Outside Of Music, What Are Some Other Ways You Express Yourself?

I like to think that I express myself by invoking joy and love into others. This last year, I found a group of friends and I love them all so dearly. I’ve had so many come-and-go friendships and conditional relationships with people. It’s nice to feel accepted without all the excess. I also express myself every day in my identity and my personality, both which can be a lot for some, but it is (I hope!) endearing to everyone in my circles. 

I love my sense of style these days, not conforming to any gender makes it really fun in a fashion sense. I don’t have to fit any mold, I can just be how I want to be seen. It took me a long time to feel comfortable enough to get there without worrying how I may be perceived by others.

Before You Came Out To The Folks In Your Life As Non-Binary, How Did You Begin The Process Of Coming Out To Yourself?

I will be honest, it was not pretty. It was a very painful and lonesome experience. Growing up, I never felt on the same page as men. The less I fit in, the more I attempted to compensate, and thus, the uglier of a person I found myself becoming. 

I spent so much time in emotional turmoil from the trauma I faced in my youth that I forced myself to ignore who I truly wanted to be out of convenience and comfort. But it provided neither of those things, it just created isolation from even attempting to reflect on who I was. Eventually, I came into different circles of people who had already worked hard to discover their identity and provided me a great deal of confidence in enduring the awkward phases of figuring it out. 

After I learned of what it meant to be a non-binary person, it was something i immediately related to. Once I accepted that, I had to take the time to learn what it meant to me and how to feel comfortable expressing it without acknowledging how I might be perceived. And I only just barely figured that out! This last year or two is the only time in the past 5 of becoming non-binary that I felt comfortable in my appearance and what my identity meant to me. I’m also thankful for the friends at the time who started only addressing me by they/them pronouns because that made me feel seen for who I really was. Sadly those who helped are no longer in my life but I will always be thankful for their part in my process of discovering and accepting my identity as a non-binary person.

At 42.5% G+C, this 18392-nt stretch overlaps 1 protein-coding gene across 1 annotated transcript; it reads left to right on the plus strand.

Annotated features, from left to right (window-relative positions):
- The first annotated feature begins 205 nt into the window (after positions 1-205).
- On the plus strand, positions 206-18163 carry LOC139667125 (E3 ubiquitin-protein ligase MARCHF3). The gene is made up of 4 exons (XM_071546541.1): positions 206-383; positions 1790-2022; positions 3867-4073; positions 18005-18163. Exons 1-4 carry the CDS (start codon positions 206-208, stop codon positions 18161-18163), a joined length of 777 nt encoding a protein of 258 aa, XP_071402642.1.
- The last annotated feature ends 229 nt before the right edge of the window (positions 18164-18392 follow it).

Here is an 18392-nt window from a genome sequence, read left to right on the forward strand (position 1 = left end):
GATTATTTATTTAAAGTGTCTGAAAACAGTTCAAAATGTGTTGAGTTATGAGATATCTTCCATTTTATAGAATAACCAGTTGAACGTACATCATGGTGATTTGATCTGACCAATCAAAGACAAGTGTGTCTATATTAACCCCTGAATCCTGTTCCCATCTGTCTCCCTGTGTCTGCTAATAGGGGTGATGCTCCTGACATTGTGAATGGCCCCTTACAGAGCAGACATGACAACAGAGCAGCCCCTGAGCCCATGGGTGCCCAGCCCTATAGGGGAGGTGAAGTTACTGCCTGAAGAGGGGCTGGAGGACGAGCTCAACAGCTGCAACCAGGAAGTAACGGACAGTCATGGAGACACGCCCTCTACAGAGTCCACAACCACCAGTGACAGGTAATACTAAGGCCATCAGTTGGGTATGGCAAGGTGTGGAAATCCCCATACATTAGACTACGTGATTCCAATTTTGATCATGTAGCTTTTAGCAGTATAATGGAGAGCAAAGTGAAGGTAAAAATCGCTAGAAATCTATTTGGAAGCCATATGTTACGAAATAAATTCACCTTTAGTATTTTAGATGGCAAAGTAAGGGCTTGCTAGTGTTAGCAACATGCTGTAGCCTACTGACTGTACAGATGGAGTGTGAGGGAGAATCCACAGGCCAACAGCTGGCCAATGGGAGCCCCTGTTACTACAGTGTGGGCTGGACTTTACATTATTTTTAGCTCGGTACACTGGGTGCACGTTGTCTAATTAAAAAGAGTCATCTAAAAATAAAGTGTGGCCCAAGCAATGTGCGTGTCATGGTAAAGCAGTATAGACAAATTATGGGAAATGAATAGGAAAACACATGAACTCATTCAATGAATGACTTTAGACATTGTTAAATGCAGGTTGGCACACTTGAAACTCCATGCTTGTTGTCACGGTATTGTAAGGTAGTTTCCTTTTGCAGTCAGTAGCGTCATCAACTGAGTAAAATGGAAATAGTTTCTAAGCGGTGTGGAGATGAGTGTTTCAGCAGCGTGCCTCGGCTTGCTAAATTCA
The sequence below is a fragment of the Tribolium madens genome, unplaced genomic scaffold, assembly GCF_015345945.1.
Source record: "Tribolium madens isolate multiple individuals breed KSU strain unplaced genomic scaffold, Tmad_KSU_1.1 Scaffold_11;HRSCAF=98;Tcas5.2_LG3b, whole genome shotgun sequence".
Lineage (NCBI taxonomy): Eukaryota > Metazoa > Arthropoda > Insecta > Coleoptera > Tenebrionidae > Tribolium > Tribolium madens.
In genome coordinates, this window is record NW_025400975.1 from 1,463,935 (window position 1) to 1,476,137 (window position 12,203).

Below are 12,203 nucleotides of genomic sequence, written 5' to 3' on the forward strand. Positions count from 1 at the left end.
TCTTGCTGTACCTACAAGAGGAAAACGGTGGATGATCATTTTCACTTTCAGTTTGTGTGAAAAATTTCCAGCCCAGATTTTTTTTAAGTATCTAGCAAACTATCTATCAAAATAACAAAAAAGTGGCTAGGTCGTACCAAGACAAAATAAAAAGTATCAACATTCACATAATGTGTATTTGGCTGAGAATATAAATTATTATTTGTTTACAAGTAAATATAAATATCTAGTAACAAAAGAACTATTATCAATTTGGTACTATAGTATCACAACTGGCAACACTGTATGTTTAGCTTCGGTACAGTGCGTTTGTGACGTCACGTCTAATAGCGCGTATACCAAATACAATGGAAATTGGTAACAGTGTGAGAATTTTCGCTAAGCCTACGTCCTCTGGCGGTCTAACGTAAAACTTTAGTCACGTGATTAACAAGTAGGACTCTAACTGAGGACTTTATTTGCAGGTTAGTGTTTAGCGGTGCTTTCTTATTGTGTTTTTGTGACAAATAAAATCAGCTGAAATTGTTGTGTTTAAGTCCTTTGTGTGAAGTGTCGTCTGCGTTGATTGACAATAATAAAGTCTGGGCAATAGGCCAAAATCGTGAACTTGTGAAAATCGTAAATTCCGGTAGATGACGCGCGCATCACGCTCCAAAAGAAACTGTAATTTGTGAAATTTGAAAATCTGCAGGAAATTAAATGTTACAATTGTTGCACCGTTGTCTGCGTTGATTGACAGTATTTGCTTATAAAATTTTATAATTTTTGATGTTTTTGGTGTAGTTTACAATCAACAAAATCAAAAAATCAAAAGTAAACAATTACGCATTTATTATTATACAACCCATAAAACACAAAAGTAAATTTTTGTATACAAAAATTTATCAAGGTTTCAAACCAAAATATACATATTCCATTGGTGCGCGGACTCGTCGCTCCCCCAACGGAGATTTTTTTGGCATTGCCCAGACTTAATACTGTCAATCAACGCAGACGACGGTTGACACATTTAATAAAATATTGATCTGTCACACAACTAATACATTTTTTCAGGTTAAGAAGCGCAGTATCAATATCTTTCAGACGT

What Does Beneficial Allyship Look Like To You? How Can Folks Outside Of The LGBTQI+ Community Step Up?

I think right now is a more important time than ever for people outside of the community to step up. With recent legislation, it’s terrifying to see so much violence and hatred thrown towards trans youth and non-binary people, specifically. Our politicians won’t say it verbatim, but I’ll call it what it is, they want a cleanse; to erase us from existence. And from the outside, it’s especially easy to look the other way or stay silent. To me, good allyship is being able to be vocal and educate the uninformed, with sincerity. If there are people around you who encourage violence and hate towards LGBTQ+ people then it’s up to you as an outsider to denounce that, no matter who it’s coming from. There can be no tolerance for any of the ignorance and hate thrown our way. You can also stay vigilant to ensure that queer folks in or outside of your circles feel respected, safe, and be protected when needed.

Do You Have Any Advice For Those Who Want To Come Out, But Are Having A Hard Time Doing So?

I guess to begin, just ask yourself how easy it is for you to look inward and listen to what’s trying to speak. If you have any intuition pulling you into acceptance of who you truly want to be, you have to be strong enough to listen and act on it. Surround yourself with supportive friends, queer people of the community, don’t be afraid to ask for help. Regardless of the strides we’ve made, we can’t always assume someone is in a safe environment to come out. If no one were around to tell you otherwise or judge you, who is it you feel you are made to be? And if the circle around you doesn’t accept that, you can always find people who will, you’re never alone. Don’t ever water yourself down to fit anybody’s version of you and be ready to remove those people from your life if they don’t support you. It can be very hard to do that, especially close friends and family, but in our growing world there are always gonna be people out there who accept you for who you are. They will find you once you’ve found yourself.

Lastly, If You Could Only Smell One Thing The Rest Of Your Life, What Would It Be? 

I would say the smell of being by a grassy coast somewhere far far away. Somewhere I haven't been before but can always visit when I smell it.